Presbyterian Church on
Sunday, Oct. 13.
The New Market township Sunday
School Union will be held at the New
Market Presbyterian church Sunday
afternoon, at 2:30, sun time.
The following excellent program has
been prepared r
Song Service
Devotional J. D. Van Winkle
Heading of Minutes Secretary
Paper "How Can We Enrich Our Sab-
bath Schools ?' Charlie D. Harris
Paper "How to Teach a Mlschevious
Boy" Fred Dunnegan
Recitation..., Elizabeth Upp
.Address Rev. W.H. Shields
Miscellaneous Business
Closing Song Benediction
G. Q. O Pence, P -ee
Stella Custer, Sec'y.
Real Estate Transfers.
Forest R. Blnns to J. S. Riley, Green
field, lot, $1.
L. B. Banks to R. L. Vance, Hills-
boro, lot, 81.
Edgar Edmondson to Mary F. Ed
mondson, Greenfield, lot, 31.
Mary J. Dunlap to,EU M. Wei-
sheimer, Greenfield, lot, $1.
Charles Setty to Edgar F. Caldwell,
Greenfield, lot, 31.
Fannie Green to John Stultz, Madi
son tp, 6a, $1.
Daniel B. Allman to Florence Ben
nett, Mowrystown, lot, $1.
Rhoda Lafferty to George Clark,
Hlllsboro, lot, 31.
Lydla SOartwrlght to Lloyci Butler,
Brushcreek tp, lot, $1000.
B. W. Muntz to James Q. Setty,
Liberty tp, 17a, $1. '
Probate Court Proceedings,
Annie Ferneau, exrx of Austin Fer
neau, gdn of Mark F. W. Stridor, filed
first account.
F. B. McCann, exr of Nellie Bryant
McCann, filed statement in lieu of ac
count. O. F. Rosselot, admr of Luclnda
Crosier, filed first and final account.
Matilda Shawver appointed exrx of
William Shawver.
Burch Fenner, exr of James Edward
Fenner, filed application for partner
ship Inventory and appraisement.
Mrs. Rives, Mrs. Tuttle and Henry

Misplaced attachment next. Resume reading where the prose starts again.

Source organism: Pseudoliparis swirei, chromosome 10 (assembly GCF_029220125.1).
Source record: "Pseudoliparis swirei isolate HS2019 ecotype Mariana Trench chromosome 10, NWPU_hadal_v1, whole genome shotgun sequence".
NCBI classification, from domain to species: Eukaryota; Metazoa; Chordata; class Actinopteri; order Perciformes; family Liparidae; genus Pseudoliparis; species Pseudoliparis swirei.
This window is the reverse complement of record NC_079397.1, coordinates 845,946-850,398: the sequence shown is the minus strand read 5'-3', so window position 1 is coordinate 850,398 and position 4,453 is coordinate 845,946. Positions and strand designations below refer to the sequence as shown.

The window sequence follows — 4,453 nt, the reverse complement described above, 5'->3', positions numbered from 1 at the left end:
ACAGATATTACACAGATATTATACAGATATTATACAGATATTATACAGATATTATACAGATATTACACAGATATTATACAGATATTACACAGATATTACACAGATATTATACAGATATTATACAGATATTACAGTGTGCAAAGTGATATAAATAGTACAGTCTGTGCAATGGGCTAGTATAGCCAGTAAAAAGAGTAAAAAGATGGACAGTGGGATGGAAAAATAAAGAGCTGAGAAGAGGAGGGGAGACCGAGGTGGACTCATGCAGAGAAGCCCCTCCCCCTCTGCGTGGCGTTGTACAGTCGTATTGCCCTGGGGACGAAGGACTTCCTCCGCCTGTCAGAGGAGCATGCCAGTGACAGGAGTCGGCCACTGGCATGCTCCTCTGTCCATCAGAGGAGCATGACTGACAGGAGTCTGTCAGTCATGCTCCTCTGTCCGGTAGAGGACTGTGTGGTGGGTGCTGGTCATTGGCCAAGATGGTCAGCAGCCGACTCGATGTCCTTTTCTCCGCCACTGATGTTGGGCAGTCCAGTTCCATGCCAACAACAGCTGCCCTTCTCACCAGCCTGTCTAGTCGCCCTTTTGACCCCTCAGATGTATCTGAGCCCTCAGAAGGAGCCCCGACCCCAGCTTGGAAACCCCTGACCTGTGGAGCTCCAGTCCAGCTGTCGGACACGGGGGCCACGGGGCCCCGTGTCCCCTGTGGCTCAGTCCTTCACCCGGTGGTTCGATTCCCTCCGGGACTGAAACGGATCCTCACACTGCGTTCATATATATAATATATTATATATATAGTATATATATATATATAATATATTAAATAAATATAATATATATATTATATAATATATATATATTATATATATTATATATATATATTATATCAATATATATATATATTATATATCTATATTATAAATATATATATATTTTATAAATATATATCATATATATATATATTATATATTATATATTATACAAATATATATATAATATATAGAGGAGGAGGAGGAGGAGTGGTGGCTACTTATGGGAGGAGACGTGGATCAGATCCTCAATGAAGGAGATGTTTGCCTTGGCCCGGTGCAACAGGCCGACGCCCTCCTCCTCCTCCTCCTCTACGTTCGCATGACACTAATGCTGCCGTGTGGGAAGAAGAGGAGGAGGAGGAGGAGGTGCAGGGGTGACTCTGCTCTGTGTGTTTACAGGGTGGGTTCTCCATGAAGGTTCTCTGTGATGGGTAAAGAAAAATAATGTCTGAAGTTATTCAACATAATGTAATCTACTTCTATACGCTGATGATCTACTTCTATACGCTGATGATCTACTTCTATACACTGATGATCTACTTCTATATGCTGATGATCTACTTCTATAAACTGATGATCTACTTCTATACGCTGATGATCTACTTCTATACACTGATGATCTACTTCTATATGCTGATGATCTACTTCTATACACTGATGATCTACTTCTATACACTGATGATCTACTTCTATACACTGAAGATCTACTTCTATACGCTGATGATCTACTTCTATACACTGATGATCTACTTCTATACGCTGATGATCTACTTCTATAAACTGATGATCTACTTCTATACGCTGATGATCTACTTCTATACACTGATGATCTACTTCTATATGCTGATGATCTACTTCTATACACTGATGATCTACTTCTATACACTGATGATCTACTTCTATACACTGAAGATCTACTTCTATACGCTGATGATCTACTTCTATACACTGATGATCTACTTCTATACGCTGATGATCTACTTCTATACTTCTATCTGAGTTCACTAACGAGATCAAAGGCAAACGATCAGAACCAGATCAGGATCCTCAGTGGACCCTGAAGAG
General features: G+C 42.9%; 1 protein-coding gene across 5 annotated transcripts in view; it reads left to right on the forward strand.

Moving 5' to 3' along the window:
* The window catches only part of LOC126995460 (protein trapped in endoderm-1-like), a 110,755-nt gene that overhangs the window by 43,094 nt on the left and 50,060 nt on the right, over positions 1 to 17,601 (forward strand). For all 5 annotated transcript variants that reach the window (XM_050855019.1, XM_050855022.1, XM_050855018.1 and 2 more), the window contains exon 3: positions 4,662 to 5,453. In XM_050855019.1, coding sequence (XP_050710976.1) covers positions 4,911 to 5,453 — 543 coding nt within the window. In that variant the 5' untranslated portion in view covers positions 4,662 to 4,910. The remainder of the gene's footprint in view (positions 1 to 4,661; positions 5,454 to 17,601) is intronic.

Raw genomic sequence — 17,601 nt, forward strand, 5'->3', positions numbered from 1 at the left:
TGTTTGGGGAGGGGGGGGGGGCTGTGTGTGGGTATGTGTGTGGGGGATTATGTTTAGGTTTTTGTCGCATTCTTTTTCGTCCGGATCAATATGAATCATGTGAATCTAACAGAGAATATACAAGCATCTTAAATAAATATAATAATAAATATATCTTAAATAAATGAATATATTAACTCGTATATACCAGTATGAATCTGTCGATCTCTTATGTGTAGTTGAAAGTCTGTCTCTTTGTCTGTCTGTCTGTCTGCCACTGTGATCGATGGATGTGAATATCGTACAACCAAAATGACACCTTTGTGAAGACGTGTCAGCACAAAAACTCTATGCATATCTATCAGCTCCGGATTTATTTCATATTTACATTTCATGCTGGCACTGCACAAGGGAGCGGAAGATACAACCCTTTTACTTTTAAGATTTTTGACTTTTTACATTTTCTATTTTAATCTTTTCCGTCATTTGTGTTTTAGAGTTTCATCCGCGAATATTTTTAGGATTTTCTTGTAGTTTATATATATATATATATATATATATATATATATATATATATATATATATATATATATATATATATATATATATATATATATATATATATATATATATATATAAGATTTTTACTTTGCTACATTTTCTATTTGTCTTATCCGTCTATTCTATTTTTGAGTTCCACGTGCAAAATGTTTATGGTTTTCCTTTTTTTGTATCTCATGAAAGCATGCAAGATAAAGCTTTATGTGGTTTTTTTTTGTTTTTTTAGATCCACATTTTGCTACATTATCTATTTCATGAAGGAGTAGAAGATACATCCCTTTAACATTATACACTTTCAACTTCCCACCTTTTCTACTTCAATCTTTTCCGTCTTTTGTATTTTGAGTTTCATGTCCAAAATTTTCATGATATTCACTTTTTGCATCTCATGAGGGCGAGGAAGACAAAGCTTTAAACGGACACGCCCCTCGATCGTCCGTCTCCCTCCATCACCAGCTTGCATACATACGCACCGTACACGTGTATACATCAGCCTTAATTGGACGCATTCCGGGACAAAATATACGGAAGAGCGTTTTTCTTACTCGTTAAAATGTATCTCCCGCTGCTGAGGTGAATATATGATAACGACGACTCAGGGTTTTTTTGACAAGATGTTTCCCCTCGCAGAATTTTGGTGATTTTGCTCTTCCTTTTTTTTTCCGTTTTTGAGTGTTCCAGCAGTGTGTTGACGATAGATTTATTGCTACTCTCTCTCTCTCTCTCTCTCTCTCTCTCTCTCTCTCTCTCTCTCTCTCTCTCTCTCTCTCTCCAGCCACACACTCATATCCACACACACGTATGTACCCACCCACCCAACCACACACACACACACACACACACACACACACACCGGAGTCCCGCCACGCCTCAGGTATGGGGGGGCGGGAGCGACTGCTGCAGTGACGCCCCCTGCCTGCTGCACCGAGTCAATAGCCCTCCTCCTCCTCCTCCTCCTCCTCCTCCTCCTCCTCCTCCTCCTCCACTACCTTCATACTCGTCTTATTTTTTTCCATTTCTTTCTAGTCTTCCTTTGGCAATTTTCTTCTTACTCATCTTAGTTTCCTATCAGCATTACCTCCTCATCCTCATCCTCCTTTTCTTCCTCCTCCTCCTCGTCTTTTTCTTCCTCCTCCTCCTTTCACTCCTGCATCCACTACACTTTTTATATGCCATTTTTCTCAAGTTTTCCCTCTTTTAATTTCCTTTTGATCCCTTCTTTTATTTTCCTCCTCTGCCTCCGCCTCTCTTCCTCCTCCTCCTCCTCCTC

B. Thompson entertained a number of
their friends with a musicale Wednes
day evening. Elegant refreshments
wore served.
The State Tax Commissioner has
placed the valuation of all the banks
of nighland county for taxation at
3437,570 This Is an increase of $32
434 over last year. The valuation of
the C. & C. Traction Co. has also been
fixed and is 3138,510 this Is an Increase
over last year of 8130. The C. & C.
has 14.0 miles of track in this county.
The valuation of each of the banks
with the increase or decrease over last
year follows : Farmers & Trade r s
National, $00,700; increase $1,453;
Merchants National, $154,600; increase
$2,642; Peoples National, Greenfield,
$50,700; Increase $20,288; Hlllsboro
Bank and Savings Co., $50,700; Increase
$3,208; Farmers Bank, Highland, $14,
010; increase $620; Highland County
Bank, Greenfield, $28,710; Increase, $1
728; Whlteoak Valley Bank, Mowrys
town, $5,080; decease $2,048; Farmers
& Merchants, Leesburg, $14,040; de
crease, 1 2,047; Farmers Exchange,
Lynchburg, $5,700, decrease $317; Lees
burg Bank, $34 890, Increase, $2,844.
Resolutions of Respect.
Whereas It has pleased an All Wise
Providence to remove from our midst
our Comrades, Samuel II. Hern and
Samuel Wolfe;
Be It resolved by John M. Barrere
Post No. 205, Grand Army of the Re
public That In their death our Post
has lost two most worthy members,
they were held In high esteem and
regarded with the most sincere friend
ship by all with whom they were as
Resolved, that the condolence and
sympathy of our Post be extended to
the friends and relatives of our de
ceased Comrades, particularly would
we remember their wives and child
ren in this sad bereavement and com
mend them to our Heavenly Father